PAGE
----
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Architectural Digest India March 2020

AD's special issue dedicated to craftsmanship is back. This issue explores new forms of craftsmanship in multiple mediums—from Kashmiri cashmere to handcrafted metalware. It spotlights thought leaders who have worked with craft communities for decades, and it shows homes and spaces that exemplify the best of craftsmanship. Also in this issue: the Watch Report, which features the best new timepieces released for 2021.

Conde Nast India Pvt. Ltd
6 Issues

in this issue

3 min
when it clicked

I spend a lot of time talking to photographers. Briefing them on the corners of a house they shouldn’t miss, on the temperament of the homeowner and why we commissioned them for a particular project. Calling in feedback on images while they’re shooting (I like to see shots as they happen). Then calling again to ask why the high-res files haven’t arrived. But more often than not, I listen to photographers. Listening to their ideas, their tips about incredible houses that no one else knows about, about the clever new stylist they just started working with. After all, they’re the lucky ones who’ve seen it all and who have cultivated the eye. I listen most carefully to Dayanita Singh. Some of the best advice I’ve received since becoming editor of this…

4 min

RAGHU RAI PHOTOGRAPHER India s leading photojournalist and a Padmashree awardee, Rai has captured the story of India in his 50-year-long career. For the first time for AD, Rai shoots his own home in Delhi (pg 234), complete with its people, pets and views from inside out. MASSIMO LISTRI PHOTOGRAPHER No art, architecture and interiors publication is complete without Listri’s photographs of the most beautiful palaces and villas from all periods. As he shoots his own home in Florence (pg 256) for AD, it emerges that his preferred style of shooting is also his preferred style of living. FRANÇOIS HALLARD PHOTOGRAPHER The man who has captured the ateliers and residences of the greatest artists and architects of the 20th century—including Luis Barragán, Eileen Gray, Cy Twombly, Giorgio Morandi and many, many others—Halard creates portraits of people through their…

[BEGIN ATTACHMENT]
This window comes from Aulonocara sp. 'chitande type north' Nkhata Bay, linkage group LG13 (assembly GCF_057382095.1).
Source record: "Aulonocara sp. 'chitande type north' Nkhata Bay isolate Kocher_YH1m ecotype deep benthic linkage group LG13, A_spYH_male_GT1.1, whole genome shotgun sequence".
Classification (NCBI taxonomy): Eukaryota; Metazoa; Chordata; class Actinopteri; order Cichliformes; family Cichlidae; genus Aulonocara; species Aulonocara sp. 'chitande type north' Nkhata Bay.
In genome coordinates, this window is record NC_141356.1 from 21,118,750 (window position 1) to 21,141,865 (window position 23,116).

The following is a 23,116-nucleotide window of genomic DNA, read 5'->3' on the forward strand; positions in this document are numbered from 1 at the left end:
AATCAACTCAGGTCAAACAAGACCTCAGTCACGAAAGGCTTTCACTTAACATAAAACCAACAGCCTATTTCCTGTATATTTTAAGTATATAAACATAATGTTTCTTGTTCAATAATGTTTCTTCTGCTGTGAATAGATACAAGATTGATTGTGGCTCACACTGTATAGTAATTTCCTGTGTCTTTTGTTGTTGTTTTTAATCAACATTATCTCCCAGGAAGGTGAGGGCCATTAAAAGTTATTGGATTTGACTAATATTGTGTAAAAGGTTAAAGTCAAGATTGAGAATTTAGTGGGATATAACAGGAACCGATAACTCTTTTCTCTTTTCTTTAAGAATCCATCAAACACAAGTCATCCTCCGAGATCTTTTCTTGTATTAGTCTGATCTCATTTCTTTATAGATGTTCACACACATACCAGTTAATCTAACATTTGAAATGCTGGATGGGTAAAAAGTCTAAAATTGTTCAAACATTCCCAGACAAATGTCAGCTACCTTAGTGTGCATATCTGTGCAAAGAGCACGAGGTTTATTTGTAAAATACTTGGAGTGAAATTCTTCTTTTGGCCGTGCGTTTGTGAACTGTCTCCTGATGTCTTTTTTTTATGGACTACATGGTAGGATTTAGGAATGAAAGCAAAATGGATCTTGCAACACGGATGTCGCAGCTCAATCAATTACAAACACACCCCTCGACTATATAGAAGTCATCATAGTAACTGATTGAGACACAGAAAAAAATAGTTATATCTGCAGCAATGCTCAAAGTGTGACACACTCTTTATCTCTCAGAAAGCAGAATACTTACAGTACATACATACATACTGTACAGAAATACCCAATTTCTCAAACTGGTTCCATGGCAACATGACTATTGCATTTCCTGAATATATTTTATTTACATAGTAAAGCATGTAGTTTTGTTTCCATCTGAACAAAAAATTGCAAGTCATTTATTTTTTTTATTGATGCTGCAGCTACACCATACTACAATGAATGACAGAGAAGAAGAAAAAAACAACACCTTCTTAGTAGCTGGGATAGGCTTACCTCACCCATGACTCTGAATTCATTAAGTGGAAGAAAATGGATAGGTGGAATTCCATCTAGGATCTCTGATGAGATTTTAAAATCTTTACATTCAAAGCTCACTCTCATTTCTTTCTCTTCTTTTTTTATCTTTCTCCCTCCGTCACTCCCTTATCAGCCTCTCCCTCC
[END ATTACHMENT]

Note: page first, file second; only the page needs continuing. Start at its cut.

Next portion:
2 min
peter the great

In the 1980s, when Nature Morte—Peter Nagy’s legendary East Village, New York gallery—was championing a new kind of neo-conceptualmeets-pop art, its founder and gallerist was also, in parallel, working as an artist. His work during this period reflects the spirit of the city back then. This month, a new exhibition focuses on that work, which Nagy produced between 1982 and 1992. Titled ‘Entertainment Erases History’, the exhibition features black-and-white works that use seriality and repetition to build a clever criticism of traditional methods of representation. This includes his anti-commodity ‘Xerox’ works of the early 80s, his ‘Cancer Painting’ series, and later architectural paintings, museum floor plans and tongue-in-cheek timelines of contemporary art history. For the ‘Xerox’ series, Nagy photocopied multiple collages made from advertisements, logos and found images. Visitors to Nature Morte…

2 min
green house effect

The idea was to rediscover the richness of the floral world—the richness of plants and leaves, intimately intertwined,” says Benoît-Pierre Emery, creative director at Objets et La Table at Hermès, about the intent behind the luxury maison’s newest tableware collection. On this journey of discovery, Emery was led by artist and ornamentalist Nathalie Rolland-Huckel, courtesy whose delicate renderings the collection seems to almost pulse with life. Launched at Maison et Objet in Paris early this year, the collection is named Passifolia—a portmanteau of Passiflora incarnata (the scientific name of the passionflower), and ‘foliage’—but channels into its 30 pieces a variety of flora that blends the real with the imagined, the familiar with the fantastic. “We started with existing flowers,” says Emery, adding, “but allowed ourselves the freedom to associate with them…

2 min
house of art

A young, lean Maqbool Fida Husain painting, intensely, intently; Tyeb Mehta’s wife, Sakina, speaking into the camera, “People say his art is violent; I say it is against violence”; the demolition of Babri masjid—these are scenes from independent film Kekee Manzil: The House of Art. While it’s a brief history of modern art in India, the film is also a tender, charming portrait of Kekoo and Khorshed Gandhy, a Parsi couple who facilitated the careers of some of the most brilliant artists of our time. Behroze Gandhy, their daughter, had been filming her parents with a camcorder for over 20 years, “more as an archivist than anything else”. In 2016, a few years after they passed away, she partnered with Dilesh Korya a Bristol-based filmmaker, to tell this deeply personal story…

2 min
a case for wood

Use these logs.” As briefs go, this Van Rossum brief to Case Design was brevity at its best. For the latter, it was enough. As Paul Michelon—who heads the Mumbai-based firm’s product and furniture arm, Casegoods, along with Samuel Barclay—says, “Van Rossum has been designing and hand-making sustainable oak furniture for 40 years. A mutual love for wood and craftsmanship is what pushed all of us to work together.” This partnership had its roots in a December 2018 visit made by Marlieke Van Rossum to Mumbai. “She was curious to see the furniture and objects we design under Casegoods.” A trip Barclay made in February 2019 to the furniture maker’s workshop in The Netherlands initiated this collaboration, where they would design furniture that Van Rossum would then craft and produce…